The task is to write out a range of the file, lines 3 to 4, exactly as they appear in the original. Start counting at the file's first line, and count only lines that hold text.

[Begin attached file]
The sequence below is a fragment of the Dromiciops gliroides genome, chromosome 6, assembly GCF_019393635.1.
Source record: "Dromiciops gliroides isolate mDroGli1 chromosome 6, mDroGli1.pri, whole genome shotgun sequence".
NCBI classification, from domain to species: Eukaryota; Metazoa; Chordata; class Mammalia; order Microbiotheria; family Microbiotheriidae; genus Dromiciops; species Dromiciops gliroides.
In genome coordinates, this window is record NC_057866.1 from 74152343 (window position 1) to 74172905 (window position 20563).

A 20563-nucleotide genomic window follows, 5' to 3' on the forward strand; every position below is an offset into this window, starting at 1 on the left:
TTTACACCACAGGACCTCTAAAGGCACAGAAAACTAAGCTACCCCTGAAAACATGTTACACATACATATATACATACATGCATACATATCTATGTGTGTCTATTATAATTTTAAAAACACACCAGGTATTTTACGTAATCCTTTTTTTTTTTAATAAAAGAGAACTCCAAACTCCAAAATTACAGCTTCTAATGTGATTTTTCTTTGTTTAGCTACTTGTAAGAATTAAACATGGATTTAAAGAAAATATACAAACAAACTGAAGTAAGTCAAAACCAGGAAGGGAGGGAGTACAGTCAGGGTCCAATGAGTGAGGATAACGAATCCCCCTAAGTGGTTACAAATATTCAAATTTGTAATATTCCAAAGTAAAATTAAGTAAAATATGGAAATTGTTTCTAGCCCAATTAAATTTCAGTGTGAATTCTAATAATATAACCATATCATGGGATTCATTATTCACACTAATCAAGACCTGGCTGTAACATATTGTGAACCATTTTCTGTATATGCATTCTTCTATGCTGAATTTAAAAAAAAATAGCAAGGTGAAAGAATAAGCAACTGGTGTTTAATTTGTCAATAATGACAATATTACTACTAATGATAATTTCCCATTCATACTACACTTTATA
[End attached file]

NCBI classification, from domain to species: Eukaryota; Metazoa; Chordata; class Mammalia; order Microbiotheria; family Microbiotheriidae; genus Dromiciops; species Dromiciops gliroides.
In genome coordinates, this window is record NC_057866.1 from 74152343 (window position 1) to 74172905 (window position 20563).